The transcripts of the official inquiry into the culture, practices and ethics of the press. More…

Because the model under which an ombudsman works is broadly this, that the business is able to say to the dissatisfied citizen, look, we've told you we don't think your complaint is justified. But if you're not happy, you don't need to go to the newspapers or to your MP or whatever about it. You can go to the ombudsman it's free the ombudsman will investigate it, and look at it, and express his opinion, and if you don't accept the ombudsman's opinion, then at the end of the day you are still free to go to court.

Now, that's a strength and a weakness of the system. The cards are stacked to a certain extent in favour of the consumer, but this is a model that was invented by the industry voluntarily originally. But because it is in that way, then it's very easy for the industry to bring complaints to a suitable close.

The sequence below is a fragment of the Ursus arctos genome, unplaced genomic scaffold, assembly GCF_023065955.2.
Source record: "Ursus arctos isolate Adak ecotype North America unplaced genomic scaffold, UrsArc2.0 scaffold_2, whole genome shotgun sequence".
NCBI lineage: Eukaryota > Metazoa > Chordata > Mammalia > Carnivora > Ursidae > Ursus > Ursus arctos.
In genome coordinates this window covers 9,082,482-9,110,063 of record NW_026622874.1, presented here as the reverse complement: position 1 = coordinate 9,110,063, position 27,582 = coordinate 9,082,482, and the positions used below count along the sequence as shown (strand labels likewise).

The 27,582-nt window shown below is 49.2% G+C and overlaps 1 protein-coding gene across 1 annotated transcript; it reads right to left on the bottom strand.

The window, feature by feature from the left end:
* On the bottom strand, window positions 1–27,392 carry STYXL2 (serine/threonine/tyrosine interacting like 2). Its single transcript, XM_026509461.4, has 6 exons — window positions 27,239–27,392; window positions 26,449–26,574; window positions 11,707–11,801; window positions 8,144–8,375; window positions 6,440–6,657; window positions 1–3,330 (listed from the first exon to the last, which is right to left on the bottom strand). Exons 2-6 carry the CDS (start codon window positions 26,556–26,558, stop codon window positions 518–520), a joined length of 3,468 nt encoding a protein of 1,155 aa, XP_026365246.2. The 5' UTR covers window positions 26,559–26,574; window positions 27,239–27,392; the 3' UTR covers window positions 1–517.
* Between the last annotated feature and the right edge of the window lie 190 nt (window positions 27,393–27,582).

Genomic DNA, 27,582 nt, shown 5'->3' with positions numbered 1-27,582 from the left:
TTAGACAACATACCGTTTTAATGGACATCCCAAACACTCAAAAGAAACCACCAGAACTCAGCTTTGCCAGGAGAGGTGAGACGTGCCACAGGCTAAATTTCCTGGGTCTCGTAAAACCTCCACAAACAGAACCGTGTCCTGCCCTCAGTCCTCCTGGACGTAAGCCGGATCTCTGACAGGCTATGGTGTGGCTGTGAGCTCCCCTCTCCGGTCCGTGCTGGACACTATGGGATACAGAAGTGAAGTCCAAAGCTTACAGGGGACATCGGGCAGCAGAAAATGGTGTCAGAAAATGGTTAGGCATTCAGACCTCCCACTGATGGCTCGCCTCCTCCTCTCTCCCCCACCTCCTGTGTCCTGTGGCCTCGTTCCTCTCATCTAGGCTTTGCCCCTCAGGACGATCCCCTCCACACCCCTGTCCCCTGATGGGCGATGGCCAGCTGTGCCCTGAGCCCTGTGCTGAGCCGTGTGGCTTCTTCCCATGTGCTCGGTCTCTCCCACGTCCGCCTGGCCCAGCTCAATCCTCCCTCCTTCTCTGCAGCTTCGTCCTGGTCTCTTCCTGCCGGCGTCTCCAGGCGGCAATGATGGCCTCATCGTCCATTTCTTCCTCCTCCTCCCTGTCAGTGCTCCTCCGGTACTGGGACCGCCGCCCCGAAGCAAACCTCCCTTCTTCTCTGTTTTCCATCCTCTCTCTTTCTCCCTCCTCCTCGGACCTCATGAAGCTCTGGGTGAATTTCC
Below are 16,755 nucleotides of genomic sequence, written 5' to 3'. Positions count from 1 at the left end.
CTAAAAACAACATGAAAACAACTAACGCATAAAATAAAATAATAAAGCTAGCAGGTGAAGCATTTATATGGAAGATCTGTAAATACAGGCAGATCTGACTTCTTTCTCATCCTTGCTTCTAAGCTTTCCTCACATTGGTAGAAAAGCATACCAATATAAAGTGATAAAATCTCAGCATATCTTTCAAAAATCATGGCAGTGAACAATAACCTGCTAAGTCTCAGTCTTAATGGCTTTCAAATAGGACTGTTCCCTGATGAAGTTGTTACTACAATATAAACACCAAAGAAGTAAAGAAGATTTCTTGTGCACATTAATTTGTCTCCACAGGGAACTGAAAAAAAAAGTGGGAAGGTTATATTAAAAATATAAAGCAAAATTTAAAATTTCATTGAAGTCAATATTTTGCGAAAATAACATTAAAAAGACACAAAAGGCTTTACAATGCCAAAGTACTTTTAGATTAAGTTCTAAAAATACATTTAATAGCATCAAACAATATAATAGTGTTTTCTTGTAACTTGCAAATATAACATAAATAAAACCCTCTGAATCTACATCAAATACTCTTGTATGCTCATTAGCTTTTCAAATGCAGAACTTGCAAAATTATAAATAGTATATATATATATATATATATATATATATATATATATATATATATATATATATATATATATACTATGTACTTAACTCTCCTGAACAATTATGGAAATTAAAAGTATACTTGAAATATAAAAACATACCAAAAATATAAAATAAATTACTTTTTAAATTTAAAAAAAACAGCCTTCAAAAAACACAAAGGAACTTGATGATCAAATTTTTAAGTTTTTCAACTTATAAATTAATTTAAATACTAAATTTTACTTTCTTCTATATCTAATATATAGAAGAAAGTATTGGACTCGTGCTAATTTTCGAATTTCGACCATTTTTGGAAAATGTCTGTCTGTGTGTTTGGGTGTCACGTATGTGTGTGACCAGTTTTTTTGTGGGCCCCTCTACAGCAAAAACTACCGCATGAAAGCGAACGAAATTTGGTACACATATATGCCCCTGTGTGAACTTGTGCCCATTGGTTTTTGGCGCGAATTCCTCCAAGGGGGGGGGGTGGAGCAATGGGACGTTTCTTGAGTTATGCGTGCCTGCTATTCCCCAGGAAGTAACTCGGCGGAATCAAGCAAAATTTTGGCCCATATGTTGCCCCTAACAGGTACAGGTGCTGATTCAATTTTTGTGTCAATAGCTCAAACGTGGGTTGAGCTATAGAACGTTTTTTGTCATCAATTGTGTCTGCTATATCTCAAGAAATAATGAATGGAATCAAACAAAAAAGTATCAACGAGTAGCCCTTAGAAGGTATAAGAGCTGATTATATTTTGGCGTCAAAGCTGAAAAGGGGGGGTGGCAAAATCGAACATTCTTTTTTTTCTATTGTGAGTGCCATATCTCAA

The reality is that once the consumer gets to the end of the process, and has the ombudsman's decision, and given the risk of an adverse costs order, it would be a very brave consumer who then went off to court and it's not something that one normally hears of.

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